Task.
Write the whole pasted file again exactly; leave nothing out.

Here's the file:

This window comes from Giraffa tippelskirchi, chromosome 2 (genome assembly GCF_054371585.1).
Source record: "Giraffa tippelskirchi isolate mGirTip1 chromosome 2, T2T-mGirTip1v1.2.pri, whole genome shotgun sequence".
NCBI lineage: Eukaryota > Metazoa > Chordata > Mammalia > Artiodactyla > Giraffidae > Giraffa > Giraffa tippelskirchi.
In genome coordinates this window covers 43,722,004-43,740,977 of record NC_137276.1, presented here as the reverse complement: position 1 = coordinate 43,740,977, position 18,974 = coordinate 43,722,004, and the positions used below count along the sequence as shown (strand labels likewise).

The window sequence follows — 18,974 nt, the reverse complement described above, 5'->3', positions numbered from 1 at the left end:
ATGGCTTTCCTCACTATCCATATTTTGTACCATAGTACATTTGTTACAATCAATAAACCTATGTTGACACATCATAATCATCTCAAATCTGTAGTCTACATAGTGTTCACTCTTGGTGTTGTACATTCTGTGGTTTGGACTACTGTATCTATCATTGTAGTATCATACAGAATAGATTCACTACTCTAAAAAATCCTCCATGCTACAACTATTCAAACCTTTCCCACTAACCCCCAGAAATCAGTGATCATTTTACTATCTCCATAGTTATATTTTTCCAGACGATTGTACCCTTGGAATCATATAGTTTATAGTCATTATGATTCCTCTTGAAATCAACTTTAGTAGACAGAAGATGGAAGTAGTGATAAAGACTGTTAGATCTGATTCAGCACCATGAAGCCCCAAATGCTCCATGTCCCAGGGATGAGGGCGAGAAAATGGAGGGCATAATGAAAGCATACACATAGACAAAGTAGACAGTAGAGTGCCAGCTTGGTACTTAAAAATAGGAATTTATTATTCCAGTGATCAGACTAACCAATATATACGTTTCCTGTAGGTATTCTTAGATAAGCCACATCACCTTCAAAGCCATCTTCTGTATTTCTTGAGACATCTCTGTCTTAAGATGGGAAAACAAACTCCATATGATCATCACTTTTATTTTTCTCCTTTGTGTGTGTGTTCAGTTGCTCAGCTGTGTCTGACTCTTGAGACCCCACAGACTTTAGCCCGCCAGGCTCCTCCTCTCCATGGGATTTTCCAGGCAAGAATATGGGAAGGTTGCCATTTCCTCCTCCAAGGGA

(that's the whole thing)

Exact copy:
This window comes from Giraffa tippelskirchi, chromosome 2 (genome assembly GCF_054371585.1).
Source record: "Giraffa tippelskirchi isolate mGirTip1 chromosome 2, T2T-mGirTip1v1.2.pri, whole genome shotgun sequence".
NCBI lineage: Eukaryota > Metazoa > Chordata > Mammalia > Artiodactyla > Giraffidae > Giraffa > Giraffa tippelskirchi.
In genome coordinates this window covers 43,722,004-43,740,977 of record NC_137276.1, presented here as the reverse complement: position 1 = coordinate 43,740,977, position 18,974 = coordinate 43,722,004, and the positions used below count along the sequence as shown (strand labels likewise).

The window sequence follows — 18,974 nt, the reverse complement described above, 5'->3', positions numbered from 1 at the left end:
ATGGCTTTCCTCACTATCCATATTTTGTACCATAGTACATTTGTTACAATCAATAAACCTATGTTGACACATCATAATCATCTCAAATCTGTAGTCTACATAGTGTTCACTCTTGGTGTTGTACATTCTGTGGTTTGGACTACTGTATCTATCATTGTAGTATCATACAGAATAGATTCACTACTCTAAAAAATCCTCCATGCTACAACTATTCAAACCTTTCCCACTAACCCCCAGAAATCAGTGATCATTTTACTATCTCCATAGTTATATTTTTCCAGACGATTGTACCCTTGGAATCATATAGTTTATAGTCATTATGATTCCTCTTGAAATCAACTTTAGTAGACAGAAGATGGAAGTAGTGATAAAGACTGTTAGATCTGATTCAGCACCATGAAGCCCCAAATGCTCCATGTCCCAGGGATGAGGGCGAGAAAATGGAGGGCATAATGAAAGCATACACATAGACAAAGTAGACAGTAGAGTGCCAGCTTGGTACTTAAAAATAGGAATTTATTATTCCAGTGATCAGACTAACCAATATATACGTTTCCTGTAGGTATTCTTAGATAAGCCACATCACCTTCAAAGCCATCTTCTGTATTTCTTGAGACATCTCTGTCTTAAGATGGGAAAACAAACTCCATATGATCATCACTTTTATTTTTCTCCTTTGTGTGTGTGTTCAGTTGCTCAGCTGTGTCTGACTCTTGAGACCCCACAGACTTTAGCCCGCCAGGCTCCTCCTCTCCATGGGATTTTCCAGGCAAGAATATGGGAAGGTTGCCATTTCCTCCTCCAAGGGA